Thank you everyone for your response. Sounds to me that adding a second lower wishbone is a must have safety feature. Is there one available from any of the T suppliers or should I look for an original? Can anyone send photos of an lower wishbone installation? I am still not absolutely sure how to mount one.
See the 3rd entry on this thread...Call and talk to the vendor...he/she (they) will explain.
Dave - none of the accidents are caused by the wishbone, they are caused by external accidents/disturbances - but the less sturdy over the axle design can take much less damage until it fails, so the best solution is a double wishbone, next best the later under the axle version.
I posted the picture to show Rick what happens when the axle folds - seemingly it's mostly the spring and the wishbone that is deformed.
Being new the T Henry wrecked was stronger and safer than mine at 102!! On the other hand the story tells how fast they were driving in deep sand.I have driven our 14 off road in deep sand with no trouble but i was in low.At the age of these cars i wonder how many have all the correct steering parts??I still have a mostly org car and i drive it in good weather alot. On good roads i doubt if you would ever have trouble but do you drive with your head or your right hand? There was and still is room for improvement with the Model T but some would change everything except the brass radiator?? It's yours so do anything you want! Bud.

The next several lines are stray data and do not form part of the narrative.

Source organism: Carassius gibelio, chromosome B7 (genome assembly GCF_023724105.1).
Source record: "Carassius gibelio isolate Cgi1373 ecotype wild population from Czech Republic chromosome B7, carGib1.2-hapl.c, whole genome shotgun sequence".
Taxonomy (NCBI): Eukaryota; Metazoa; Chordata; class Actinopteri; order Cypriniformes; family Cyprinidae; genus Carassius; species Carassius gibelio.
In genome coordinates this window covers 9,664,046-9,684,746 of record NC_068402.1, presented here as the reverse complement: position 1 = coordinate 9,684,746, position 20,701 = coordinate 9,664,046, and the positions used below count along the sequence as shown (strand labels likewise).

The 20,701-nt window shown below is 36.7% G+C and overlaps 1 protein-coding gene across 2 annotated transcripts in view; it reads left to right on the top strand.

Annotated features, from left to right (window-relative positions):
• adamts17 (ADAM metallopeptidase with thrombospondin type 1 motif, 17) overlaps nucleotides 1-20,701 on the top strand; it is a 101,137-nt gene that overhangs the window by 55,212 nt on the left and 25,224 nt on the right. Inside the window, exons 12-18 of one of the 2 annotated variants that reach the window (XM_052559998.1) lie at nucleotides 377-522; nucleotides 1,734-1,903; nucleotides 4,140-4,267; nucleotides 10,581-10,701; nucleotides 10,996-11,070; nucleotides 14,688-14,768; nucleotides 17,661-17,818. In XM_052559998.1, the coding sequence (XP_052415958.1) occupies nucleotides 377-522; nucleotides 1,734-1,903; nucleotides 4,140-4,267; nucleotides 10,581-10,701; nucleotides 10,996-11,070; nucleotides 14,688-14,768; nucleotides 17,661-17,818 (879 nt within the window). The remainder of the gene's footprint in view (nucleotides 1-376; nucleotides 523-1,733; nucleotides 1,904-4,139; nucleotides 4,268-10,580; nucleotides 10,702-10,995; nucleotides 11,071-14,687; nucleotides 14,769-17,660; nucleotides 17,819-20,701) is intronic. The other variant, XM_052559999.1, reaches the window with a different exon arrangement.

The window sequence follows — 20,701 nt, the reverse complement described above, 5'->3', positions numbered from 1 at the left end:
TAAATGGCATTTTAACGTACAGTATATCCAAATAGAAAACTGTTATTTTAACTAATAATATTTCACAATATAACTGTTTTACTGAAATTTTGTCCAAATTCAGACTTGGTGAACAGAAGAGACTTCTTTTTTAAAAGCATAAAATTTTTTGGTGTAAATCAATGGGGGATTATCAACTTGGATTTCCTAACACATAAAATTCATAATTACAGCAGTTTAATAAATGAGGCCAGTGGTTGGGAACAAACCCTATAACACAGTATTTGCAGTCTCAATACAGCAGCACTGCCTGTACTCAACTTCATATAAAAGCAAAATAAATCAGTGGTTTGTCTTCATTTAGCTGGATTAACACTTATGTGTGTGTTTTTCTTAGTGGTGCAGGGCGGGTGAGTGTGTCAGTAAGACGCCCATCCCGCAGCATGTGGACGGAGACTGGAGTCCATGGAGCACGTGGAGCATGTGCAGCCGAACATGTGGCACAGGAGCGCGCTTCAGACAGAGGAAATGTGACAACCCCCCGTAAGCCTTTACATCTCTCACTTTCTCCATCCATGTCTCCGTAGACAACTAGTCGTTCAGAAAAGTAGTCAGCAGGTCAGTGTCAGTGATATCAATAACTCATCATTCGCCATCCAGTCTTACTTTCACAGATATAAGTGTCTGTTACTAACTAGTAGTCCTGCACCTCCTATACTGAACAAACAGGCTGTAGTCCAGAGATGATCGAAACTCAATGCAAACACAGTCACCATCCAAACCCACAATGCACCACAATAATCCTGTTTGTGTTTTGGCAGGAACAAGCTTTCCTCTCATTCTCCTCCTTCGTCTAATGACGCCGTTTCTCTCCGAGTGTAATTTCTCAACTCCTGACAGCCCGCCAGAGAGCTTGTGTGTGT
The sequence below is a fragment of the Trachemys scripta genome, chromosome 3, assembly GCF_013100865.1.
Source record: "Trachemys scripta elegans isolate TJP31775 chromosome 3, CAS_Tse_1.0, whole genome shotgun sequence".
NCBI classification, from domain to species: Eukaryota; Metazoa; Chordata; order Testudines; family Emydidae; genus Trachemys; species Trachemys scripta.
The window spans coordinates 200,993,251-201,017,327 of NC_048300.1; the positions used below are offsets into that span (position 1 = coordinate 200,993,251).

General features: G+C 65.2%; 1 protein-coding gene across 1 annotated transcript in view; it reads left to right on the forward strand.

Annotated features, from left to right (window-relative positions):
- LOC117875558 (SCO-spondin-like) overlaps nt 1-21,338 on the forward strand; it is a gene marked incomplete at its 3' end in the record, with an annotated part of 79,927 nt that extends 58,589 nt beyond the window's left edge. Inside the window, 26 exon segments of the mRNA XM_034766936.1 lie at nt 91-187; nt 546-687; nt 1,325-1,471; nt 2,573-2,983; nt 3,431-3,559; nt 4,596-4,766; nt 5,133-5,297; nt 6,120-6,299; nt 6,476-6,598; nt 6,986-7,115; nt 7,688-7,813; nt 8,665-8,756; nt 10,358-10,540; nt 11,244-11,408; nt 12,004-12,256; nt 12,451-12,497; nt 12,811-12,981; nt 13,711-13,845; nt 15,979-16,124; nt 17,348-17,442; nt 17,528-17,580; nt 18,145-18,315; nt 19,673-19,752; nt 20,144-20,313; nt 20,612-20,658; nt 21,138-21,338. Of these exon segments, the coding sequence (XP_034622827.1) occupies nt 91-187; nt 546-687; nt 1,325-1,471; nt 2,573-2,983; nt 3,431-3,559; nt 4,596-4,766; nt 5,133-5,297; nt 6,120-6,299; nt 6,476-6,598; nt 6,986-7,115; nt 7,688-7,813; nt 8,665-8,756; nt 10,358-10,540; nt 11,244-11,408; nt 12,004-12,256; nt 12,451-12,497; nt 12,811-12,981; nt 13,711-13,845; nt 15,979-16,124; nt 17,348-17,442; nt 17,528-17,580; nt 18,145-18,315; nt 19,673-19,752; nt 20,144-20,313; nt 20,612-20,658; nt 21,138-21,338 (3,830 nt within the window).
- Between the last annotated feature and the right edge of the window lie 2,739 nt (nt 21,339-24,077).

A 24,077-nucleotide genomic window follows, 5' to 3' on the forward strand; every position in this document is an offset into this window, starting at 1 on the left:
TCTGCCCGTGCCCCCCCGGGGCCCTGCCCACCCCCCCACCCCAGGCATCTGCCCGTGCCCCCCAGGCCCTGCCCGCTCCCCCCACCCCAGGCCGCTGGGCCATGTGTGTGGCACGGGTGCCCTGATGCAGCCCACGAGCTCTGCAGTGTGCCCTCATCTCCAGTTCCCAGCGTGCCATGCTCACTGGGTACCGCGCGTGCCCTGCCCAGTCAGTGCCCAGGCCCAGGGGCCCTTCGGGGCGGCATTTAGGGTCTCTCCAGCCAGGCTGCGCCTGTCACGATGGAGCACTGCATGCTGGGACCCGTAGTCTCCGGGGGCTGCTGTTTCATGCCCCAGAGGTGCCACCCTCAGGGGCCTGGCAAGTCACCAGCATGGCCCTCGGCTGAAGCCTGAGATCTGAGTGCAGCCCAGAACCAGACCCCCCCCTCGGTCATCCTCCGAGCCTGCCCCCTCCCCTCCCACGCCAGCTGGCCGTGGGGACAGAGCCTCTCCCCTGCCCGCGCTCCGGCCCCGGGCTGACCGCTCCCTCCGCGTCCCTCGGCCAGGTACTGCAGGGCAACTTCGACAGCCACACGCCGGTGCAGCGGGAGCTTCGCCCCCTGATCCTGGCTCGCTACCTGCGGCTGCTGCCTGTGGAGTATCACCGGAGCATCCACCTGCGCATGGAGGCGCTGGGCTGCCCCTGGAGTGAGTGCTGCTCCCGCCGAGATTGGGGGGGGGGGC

Jerry Van, thanks for calling me a friend!!!
That was one scary ride!!!
Being new to Ts, I am unclear on some things.
Do the later Model Ts (26-27) models have any wishbone issues?
I Googled some past threads for this forum with a bit of luck, but is there a place (or person) that describes the steering assembly of the T for a beginner like myself?
I am checking out a 27 in a couple weeks time, and would like to learn more about such an important part of the T! Thanks
The early Model T's had the wishbone above the axle and the wishbone ends could bend. This condition caused negative castor. The later T's had the wishbone under the axle. The top of the axle was supported by the spring which was attached to the chassis and the bottom of the axle was supported by the wishbone. This made it much stronger in regards to keeping the proper alignment. However even the later cars could have alignment problems if the wheels hit something hard such as a curb or pothole. The reinforcement of the earlier wishbone which bolted under the axle makes it much stronger.
The 27 model had the wishbone under the axle so no reinforcement is needed for a 27.
Ryan, 1918 and earlier T's have the over the axle wishbone. Later T's have the under the axle wishbone.